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Disinfecting a Mighty 400+ MGD with PAA

T.E. Maxson Wastewater Treatment Facility memphis, tennessee, usa
By implementing powerful, innovative peracetic acid disinfection, two major water reclamation facilities in Memphis will be feeding disinfected, clean water to the Mississippi.

The city of Memphis, Tennessee was facing a Mississippi River conundrum. The city’s two large water reclamation plants, the T.E Maxson (Maxson) and the M.C. Stiles (Stiles) facilities, both discharge to the Mississippi. Historically, the state of Tennessee prioritized concerns about chlorine in the Mississippi, so disinfection of wastewater effluent from the Maxson and Stiles facilities was not considered vital. However, beginning in 2011, the city faced upcoming permit changes; as a result, Memphis began the process of evaluating disinfection technologies that best fit its facilities. This was no easy task, because unlike many large municipal facilities, the Memphis plants receive 60% of their flow and load from industrial sources, and that industrial wastewater proved to be substantially more challenging to treat than typical municipal flow. So, the question quickly became; how to successfully treat and disinfect that effluent, and return that water to the Mississippi, in a sustainable manner?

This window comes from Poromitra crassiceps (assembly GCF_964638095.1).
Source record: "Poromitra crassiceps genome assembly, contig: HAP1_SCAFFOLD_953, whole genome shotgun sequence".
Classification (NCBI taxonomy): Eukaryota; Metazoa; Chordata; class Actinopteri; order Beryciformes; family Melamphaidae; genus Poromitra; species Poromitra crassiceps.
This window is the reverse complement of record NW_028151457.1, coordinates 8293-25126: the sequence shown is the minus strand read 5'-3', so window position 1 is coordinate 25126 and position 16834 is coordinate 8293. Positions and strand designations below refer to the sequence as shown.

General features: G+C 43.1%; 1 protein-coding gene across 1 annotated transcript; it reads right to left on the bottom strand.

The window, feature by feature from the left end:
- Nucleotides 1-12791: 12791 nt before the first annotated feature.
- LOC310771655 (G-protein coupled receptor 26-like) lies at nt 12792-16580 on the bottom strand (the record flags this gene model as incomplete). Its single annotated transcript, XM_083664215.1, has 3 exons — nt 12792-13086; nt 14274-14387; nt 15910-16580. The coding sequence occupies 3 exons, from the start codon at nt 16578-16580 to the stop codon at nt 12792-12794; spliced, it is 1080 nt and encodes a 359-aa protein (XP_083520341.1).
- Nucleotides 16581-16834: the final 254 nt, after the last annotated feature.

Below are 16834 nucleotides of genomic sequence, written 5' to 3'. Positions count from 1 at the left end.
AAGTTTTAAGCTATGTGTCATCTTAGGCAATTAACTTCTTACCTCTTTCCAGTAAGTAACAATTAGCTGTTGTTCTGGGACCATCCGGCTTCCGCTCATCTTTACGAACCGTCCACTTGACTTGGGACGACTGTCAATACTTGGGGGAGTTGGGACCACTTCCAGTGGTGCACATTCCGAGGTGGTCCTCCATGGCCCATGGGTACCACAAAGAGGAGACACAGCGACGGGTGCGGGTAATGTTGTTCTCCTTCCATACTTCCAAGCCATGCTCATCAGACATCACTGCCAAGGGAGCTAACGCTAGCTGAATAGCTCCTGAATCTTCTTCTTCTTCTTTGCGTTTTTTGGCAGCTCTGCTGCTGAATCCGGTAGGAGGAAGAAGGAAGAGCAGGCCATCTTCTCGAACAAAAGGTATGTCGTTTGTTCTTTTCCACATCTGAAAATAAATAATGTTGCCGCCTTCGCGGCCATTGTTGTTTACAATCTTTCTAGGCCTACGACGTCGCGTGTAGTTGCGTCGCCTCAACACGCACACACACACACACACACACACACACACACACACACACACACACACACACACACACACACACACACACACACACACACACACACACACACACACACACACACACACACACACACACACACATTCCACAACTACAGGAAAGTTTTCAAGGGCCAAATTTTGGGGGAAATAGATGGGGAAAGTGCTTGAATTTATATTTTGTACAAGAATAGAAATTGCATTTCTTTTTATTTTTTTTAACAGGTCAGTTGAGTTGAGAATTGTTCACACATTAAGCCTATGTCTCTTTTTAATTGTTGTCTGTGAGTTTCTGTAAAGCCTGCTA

The Power of Peracetic Acid

Sarah Stewart and Brian Hilts break down the project basics in this recent FYI in 45 webinar clip.  

Memphis engaged CDM Smith to help determine an answer. Immediately, a team of water experts began to study the potential alter­na­tives. Chlorine disin­fec­tion or ultraviolet (UV) disin­fec­tion were seriously considered due to their dominance for disin­fec­tion throughout the wastewater field. But the experts also looked at a host of other innovative tech­nolo­gies, including ozone, ferrate and peracetic acid (PAA), which had recently begun to see imple­men­ta­tion at facilities in the United States. CDM Smith experts, already well-versed in PAA science, thought it might be a good fit for Memphis.

“We’d started looking at PAA as a wastewater disin­fec­tant when it was only currently used at two facilities in the U.S., one of which was a pilot,” said Sarah Stewart, CDM Smith vice president and envi­ron­men­tal engineer. “With Memphis’ unique water quality, based on our past experiences, we felt that PAA potentially had answers to the challenges the city faced.”

We included PAA in our bench-scale studies, because we truly looked at all the options, from classic to innovative.
brian hilts, disinfection task manager

PAA is an organic acid with strong oxidation potential. It’s most commonly used as a disin­fec­tant for industrial appli­ca­tions, especially poultry processing and beverage packing. PAA is a stronger oxidant than chlorine, and while chlorine applies a “nuclear” approach to bacteria inac­ti­va­tion, PAA is more acute; its kinetics are faster, so lower doses can achieve the same disin­fec­tion efficacy in shorter contact times. And, it degrades more quickly in effluents, which allow for the chemical quenching to be eliminated from the treatment process, making it safer for plant operators.